Robber fly: Dysmachus trigonus

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Dysmachus trigonus is one of 27 species in the British list of the Asilidae family of Robber Flies. This one was spotted almost by accident when it jumped on the moth Opsibotys fuscalis I was about to photograph last weekend at Penhale Sand Dunes.

There were dozens of the brown moths flying around but it was proving impossible to get a good image amongst the grass stems. Then, when I eventually had one posing brilliantly in front of my lens, this robber fly jumped on it before I could press the shutter! Lovely creatures these, they stick their proboscis into the unfortunate victim and suck them dry.

Insight into Dysmachus trigonus: about 15mm long with particulary bristly white tufts around the head and at the rear of the thorax. It flies between May and August throughout most of the UK favouring sandy habitats.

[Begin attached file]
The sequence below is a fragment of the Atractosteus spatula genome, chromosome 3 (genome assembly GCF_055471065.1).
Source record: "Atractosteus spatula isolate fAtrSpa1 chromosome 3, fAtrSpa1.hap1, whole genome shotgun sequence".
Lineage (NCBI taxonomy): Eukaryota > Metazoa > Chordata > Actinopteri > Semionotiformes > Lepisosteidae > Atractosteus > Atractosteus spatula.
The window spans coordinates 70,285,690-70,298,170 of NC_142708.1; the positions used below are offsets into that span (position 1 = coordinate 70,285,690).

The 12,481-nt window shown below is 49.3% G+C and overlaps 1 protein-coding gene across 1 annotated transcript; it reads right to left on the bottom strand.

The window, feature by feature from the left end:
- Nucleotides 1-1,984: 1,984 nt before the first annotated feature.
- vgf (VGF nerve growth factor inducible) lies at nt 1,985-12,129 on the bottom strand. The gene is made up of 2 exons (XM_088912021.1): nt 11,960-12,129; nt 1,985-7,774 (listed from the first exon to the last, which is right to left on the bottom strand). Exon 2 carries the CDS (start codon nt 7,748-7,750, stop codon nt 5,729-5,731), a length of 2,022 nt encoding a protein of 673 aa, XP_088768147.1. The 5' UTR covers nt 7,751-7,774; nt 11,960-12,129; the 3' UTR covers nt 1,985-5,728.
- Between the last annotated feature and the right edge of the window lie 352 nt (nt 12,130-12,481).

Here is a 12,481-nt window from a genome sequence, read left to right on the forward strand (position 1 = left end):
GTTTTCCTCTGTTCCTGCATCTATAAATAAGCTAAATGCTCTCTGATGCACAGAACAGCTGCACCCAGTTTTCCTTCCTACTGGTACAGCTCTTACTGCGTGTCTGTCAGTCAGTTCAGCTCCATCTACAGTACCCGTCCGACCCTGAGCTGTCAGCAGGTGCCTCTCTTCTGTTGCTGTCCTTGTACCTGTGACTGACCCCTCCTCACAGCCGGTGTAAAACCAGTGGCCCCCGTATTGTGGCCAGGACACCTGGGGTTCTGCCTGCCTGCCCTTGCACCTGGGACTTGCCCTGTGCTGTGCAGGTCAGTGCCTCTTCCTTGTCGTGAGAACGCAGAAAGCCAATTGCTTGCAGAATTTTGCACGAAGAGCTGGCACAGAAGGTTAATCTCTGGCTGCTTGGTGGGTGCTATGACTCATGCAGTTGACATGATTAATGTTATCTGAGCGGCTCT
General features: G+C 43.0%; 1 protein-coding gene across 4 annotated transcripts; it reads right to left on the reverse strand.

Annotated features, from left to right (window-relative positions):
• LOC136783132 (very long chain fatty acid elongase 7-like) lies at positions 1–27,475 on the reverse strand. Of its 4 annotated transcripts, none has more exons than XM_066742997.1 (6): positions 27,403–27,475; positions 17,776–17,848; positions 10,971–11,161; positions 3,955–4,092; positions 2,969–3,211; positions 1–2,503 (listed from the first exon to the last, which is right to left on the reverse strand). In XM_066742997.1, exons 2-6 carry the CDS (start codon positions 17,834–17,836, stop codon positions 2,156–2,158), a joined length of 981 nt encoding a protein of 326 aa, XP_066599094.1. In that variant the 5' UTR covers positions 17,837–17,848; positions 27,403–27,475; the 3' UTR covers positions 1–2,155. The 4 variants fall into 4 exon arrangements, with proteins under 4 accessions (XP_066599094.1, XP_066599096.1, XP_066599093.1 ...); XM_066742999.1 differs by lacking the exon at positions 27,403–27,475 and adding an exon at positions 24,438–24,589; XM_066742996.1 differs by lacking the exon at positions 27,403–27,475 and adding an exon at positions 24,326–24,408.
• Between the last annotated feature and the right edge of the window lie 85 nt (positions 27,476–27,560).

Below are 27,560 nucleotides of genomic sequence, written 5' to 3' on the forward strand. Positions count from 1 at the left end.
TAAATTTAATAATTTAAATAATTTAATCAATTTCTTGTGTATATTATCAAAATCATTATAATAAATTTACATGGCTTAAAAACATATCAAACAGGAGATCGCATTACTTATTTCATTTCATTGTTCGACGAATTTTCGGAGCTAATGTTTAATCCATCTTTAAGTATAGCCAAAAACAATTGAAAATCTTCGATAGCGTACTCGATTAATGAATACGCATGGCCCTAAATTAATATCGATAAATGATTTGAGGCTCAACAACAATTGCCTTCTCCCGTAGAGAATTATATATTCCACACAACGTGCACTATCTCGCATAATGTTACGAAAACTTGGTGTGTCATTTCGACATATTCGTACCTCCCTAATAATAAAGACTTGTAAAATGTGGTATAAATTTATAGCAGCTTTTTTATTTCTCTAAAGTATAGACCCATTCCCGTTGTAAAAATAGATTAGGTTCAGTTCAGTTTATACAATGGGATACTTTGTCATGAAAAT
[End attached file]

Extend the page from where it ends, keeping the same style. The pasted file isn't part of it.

Reference: Collions Complete Guide to British Insects

One Response

  1. Anthony Burnand

    Fantastic photo, I had a similar experience with a Zebra Spider.
    I am sure this is the same fly I saw sitting on my colleagues anorac, I nudged it with my finger expecting the insect to fly off, and it did not move, unfortunatly I panicked and brushed it off. with my hands and never saw it again. I did wonder if the claws could have got stuck in the material.
    Thanks for posting the photo.
    Kind Regards Tony

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